From a Father to his Son: Ta-Nehisi Coates' "Between the World and Me"

2:29 PM


In my circles, an ardent buzz has been around Ta-Nahesi Coates' Between the World and Me. Jon Stewart, at the end of his run, interviewed him. President Obama is reading him on vacation. Friends have read him this summer and recommended him. Flying to Washington, D.C. recently, he came up in conversation with a stranger after discussing Michelle Alexander's The New Jim Crow, which the stranger was reading. The book has drawn its stream of praise (e.g., Michelle Alexander in The New York Times) and criticism (Rich Lowry in Politico.com). The book arrived some time ago, but I finally took Monday afternoon and devoured it.

Coates, inspired by rereading James Baldwin's The Fire Next Time, structures his book, written to his son, in three segments. Coates' description of the body, especially the Black body, and the violence done to it was striking. Coates' description and dismissal of the Dream and the Dreamer appeals to me as bearing a weighty truth. The book conveys a feeling of tremendous intimacy, written as father to son.
Ta-Nehisi Coates (Wikipedia)
In the interest of better understanding his selection of the book's title, I also paid attention to Coates' use of "the world" and any adjective modifiers attached to it. In addition the inscription at the beginning, another 21 pages take up "the world," and Coates explains:

I have spent much of my studies searching for the right question by which I might fully understand the breach between the world and me. I have not spent my time studying the problem of "race" -- "race" itself is just a restatement and retrenchment of the problem. (p. 115)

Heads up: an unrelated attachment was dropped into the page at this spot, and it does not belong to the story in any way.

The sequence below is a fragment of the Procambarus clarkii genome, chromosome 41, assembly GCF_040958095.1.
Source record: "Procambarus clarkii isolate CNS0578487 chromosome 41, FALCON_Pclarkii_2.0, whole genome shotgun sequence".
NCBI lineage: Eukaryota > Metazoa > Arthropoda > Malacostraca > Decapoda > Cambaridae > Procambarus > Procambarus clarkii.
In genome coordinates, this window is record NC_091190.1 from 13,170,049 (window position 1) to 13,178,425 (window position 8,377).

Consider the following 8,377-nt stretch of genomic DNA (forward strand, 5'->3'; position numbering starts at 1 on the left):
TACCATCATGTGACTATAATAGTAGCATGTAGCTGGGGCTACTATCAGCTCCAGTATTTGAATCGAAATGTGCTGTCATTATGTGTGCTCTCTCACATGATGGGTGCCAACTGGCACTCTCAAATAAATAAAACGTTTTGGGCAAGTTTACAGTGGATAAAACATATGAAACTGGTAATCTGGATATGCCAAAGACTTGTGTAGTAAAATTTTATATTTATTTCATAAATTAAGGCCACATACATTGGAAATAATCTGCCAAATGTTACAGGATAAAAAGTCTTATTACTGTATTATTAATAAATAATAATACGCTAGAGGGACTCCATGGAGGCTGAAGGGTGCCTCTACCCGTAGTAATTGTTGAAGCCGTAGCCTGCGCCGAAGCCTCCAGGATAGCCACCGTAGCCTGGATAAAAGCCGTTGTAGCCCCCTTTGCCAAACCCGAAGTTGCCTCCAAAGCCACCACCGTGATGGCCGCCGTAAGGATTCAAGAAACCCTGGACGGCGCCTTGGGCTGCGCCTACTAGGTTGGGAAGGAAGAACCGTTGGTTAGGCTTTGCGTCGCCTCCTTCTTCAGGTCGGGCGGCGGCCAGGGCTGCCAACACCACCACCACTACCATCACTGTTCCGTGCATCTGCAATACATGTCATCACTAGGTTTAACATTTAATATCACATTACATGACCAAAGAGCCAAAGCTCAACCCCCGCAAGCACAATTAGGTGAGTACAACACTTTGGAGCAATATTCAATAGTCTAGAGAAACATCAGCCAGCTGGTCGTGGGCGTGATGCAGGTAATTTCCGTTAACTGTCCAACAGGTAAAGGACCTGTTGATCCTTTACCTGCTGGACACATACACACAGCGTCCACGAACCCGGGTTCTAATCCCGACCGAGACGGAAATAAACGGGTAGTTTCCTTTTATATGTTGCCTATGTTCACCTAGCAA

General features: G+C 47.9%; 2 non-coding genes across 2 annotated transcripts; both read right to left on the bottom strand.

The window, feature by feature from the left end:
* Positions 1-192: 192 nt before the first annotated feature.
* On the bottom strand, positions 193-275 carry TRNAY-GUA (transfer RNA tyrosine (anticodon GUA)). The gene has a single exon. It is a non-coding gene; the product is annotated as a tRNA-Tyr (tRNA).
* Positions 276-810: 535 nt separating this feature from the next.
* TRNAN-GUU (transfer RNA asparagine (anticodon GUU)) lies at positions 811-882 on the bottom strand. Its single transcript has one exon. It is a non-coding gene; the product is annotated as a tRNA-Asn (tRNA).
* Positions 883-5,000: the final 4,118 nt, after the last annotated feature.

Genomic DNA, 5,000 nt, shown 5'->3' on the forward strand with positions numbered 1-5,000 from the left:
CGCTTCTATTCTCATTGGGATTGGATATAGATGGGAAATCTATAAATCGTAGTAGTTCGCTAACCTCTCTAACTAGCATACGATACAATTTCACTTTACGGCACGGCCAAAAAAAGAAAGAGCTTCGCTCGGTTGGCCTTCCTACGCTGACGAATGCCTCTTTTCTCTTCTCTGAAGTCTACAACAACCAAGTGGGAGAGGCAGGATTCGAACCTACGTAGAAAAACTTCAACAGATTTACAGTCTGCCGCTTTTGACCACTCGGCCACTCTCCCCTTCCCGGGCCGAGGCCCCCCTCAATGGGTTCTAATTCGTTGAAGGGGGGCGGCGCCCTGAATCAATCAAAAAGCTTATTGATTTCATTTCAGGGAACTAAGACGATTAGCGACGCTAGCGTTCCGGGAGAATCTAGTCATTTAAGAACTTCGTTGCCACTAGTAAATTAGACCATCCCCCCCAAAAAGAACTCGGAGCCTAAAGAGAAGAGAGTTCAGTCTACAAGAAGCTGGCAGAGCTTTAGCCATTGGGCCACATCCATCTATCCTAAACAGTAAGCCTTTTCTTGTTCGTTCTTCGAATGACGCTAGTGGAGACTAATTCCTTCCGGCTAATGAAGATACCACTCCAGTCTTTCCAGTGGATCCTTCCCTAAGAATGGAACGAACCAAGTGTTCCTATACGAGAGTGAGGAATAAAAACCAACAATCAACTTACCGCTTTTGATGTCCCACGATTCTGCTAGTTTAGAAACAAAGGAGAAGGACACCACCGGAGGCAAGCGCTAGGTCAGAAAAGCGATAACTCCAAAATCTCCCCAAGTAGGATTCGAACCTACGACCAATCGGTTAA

He continues:

The changes have awarded me a rapture that comes only when you can no longer be lied to, when you have rejected the Dream. But even more, the changes have taught me how to best exploit that singular gift of study, to question what I see, then to question what I see after that, because the questions matter as much, perhaps more than, the answers. (p. 116)

To be honest, I would draw a comparison in this writing to that of Rainier Maria Rilke and his more hopeful Letters to a Young Poet. Some may cringe at the comparison. There is a grittiness about Coates' writing, his experience, but Rilke too urges his young correspondent to:

Be patient toward all that is unsolved in your heart and try to love the questions themselves, like locked rooms and like books that are now written in a very foreign tongue. Do not now seek the answers, which cannot be given you because you would not be able to live them. And the point is, to live everything. Live the questions now. Perhaps you will then gradually, without noticing it, live along some distant day into the answer.

Coates' work has a very different feel, undeniably, but, like Rilke, he seeks to share his experience with a younger person, in this instance, his son. The experience, at the end, is to love the questions.

Between the World and Me is a great book. In the way that it reminds me of Rilke, I believe that it may speak powerfully to younger persons. Neither Rilke nor Coates propose an answer so much as questions. For all of us, old and young, Coates raises important and troubling questions of race that have vexed us for a very long time in this land. Ignoring the Dream and seeking truth, Coates provides a prod to ask better questions.

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